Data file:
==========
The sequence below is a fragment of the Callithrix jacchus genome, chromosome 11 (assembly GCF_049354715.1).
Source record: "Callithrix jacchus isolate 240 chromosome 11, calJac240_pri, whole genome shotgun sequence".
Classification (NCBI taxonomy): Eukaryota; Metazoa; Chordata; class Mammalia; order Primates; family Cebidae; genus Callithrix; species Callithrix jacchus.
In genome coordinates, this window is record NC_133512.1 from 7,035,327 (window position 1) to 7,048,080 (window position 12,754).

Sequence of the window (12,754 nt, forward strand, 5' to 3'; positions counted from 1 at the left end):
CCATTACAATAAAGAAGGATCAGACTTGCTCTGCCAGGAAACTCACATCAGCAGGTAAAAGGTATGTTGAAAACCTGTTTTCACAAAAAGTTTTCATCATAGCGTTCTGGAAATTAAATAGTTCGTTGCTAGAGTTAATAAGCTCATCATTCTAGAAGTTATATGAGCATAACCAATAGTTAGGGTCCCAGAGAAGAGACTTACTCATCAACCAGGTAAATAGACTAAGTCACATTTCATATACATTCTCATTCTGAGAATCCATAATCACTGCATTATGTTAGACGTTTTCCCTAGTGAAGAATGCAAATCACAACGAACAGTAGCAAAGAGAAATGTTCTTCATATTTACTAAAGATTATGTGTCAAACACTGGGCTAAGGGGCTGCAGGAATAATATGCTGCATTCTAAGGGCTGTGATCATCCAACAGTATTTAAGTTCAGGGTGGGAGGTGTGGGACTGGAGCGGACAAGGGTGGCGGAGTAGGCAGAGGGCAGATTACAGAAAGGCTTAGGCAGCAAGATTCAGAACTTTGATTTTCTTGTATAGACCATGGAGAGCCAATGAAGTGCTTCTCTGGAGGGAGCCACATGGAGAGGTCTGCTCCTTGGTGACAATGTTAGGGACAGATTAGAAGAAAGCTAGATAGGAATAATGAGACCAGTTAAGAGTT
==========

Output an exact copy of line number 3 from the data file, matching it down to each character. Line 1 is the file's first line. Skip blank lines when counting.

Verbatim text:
Classification (NCBI taxonomy): Eukaryota; Metazoa; Chordata; class Mammalia; order Primates; family Cebidae; genus Callithrix; species Callithrix jacchus.